Have you noticed how they suddenly wake up on time to pray Fajr? Or if they are younger, they sit and watch the sunrise like little Hawks.

Confidence: When children are guided to wait for a greater reward, it will help them become more confident in their decision-making skills, which will then lead to high self-esteem. “Good things come to those who wait.”

Patience: The most effective way to teach children patience is through delayed gratification.

Self-control: When children practice delayed gratification, they are practicing a form of self-control and as Muslims; this is a required quality to lead a successful and faithful life.

Enriched social life and academic life: Children who practice delayed gratification are known to show competence in both their academic and social life. This can be largely due to the fact that both of these dynamics require a good amount of patience to become successful. You certainly can’t get a Diploma and a friendship overnight can you?

Stress-Management: It is not surprising that mental health issues and stress are on the rise within children these days. However, delayed gratification can be a means to manage stress because these children are better at prioritizing their life more than others.

Healthy lifestyle: Delayed gratification is key when teaching children about making healthy choices with their nutrition. Yes, grapes are less tempting than chocolate pudding, but which one will help you run faster? Grapes for the win!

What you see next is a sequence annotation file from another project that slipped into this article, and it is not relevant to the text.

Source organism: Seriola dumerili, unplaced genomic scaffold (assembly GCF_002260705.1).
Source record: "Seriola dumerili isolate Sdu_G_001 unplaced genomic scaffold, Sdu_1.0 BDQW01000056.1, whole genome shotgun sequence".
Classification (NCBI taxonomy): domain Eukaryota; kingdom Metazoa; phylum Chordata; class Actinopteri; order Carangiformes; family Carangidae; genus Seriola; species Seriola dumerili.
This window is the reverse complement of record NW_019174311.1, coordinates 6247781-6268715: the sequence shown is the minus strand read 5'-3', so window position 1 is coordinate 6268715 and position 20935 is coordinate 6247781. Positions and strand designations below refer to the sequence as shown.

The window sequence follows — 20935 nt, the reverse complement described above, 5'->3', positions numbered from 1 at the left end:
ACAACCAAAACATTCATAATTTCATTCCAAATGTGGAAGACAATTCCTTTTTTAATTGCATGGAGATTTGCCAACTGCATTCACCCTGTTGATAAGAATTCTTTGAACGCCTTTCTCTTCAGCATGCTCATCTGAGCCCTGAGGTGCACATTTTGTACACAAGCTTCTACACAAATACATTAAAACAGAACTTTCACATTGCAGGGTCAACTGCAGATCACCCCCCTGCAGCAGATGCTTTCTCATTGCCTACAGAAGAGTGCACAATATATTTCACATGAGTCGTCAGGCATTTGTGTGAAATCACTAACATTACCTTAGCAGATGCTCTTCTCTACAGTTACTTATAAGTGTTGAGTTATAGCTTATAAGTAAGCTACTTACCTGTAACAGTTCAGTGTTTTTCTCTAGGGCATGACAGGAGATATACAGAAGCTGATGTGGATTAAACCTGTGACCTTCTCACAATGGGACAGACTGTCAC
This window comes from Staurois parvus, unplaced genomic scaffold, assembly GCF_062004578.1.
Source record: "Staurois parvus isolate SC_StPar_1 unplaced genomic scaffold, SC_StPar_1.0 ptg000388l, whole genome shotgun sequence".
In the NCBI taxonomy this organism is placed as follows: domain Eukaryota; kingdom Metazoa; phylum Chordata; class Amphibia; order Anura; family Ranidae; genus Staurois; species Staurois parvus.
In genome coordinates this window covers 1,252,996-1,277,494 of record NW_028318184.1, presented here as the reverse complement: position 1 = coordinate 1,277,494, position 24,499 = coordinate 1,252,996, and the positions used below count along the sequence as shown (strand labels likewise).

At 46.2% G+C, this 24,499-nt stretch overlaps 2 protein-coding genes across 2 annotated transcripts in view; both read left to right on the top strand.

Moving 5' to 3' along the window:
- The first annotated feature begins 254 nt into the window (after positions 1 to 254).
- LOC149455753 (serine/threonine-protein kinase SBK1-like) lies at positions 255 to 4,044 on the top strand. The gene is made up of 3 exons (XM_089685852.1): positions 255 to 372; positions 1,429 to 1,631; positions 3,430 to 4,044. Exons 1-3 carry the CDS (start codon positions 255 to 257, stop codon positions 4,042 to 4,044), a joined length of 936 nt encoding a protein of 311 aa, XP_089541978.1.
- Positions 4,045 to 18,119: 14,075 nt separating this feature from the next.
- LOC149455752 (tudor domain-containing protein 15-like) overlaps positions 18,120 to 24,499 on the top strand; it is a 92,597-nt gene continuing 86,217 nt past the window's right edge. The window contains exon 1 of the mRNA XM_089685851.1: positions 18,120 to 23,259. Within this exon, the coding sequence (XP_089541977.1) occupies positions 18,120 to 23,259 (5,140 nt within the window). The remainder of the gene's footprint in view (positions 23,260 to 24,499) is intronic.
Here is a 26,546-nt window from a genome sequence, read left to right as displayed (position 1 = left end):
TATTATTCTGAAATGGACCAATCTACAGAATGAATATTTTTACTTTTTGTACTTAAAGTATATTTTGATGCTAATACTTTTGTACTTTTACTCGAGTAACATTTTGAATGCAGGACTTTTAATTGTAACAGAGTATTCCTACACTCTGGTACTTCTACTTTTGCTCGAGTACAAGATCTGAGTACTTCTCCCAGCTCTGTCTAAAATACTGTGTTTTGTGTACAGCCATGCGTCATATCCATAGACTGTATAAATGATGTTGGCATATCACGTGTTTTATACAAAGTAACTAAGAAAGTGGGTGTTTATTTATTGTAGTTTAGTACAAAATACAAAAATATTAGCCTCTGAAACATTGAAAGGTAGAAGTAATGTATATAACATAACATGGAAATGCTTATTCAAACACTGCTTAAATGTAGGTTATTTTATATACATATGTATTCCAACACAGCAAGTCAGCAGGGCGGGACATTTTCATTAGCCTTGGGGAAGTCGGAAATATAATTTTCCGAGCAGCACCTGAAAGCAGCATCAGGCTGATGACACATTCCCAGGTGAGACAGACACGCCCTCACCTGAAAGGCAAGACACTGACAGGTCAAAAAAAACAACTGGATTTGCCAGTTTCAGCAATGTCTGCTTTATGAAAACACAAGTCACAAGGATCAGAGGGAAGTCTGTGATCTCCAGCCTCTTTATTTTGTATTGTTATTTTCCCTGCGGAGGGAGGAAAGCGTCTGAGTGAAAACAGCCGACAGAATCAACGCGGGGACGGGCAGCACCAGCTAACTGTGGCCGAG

Emotional Intelligence: This is one hot topic that is sought after in our generation and parents are always seeking ways to teach their children about it. One skill that can help teach emotional intelligence is delayed gratification because children have a better capacity understanding empathy.

Contentment and gratitude: Children who practice delayed gratification are known to be more content with their lives and are appreciative of the choices they make. They are known to be more grateful as well which then leads to a happier more fulfilled life.

A strong relationship with the religion: Delayed gratification is the highlight of our deen and therefore, practicing it leads to better comprehension and stronger relationship with Allah swt.

Final thoughts:

The benefits are endless and it is without a doubt that delayed gratification is one of the most effective and crucial skills in the lives of children. Additionally, if there is one common theme in our religion it is to resist temporary temptations in this world for a greater reward in the hereafter.

There isn’t a better way than to conclude this post with the words of Allah (swt) as he explains the essence of instant vs. delayed gratification.

“Whoever desires the harvest of the Hereafter – We increase for him in his harvest. And whoever desires the harvest of this world – We give him thereof, but there is not for him in the Hereafter any share.”

Surah 42:19

Guest author for this month’s issue.

Eman has always been passionate about children’s development. She is currently pursuing her Masters in Education while working as an Elementary School Teacher with a background in Early Childhood Education. Eman is also a mother to three biracial children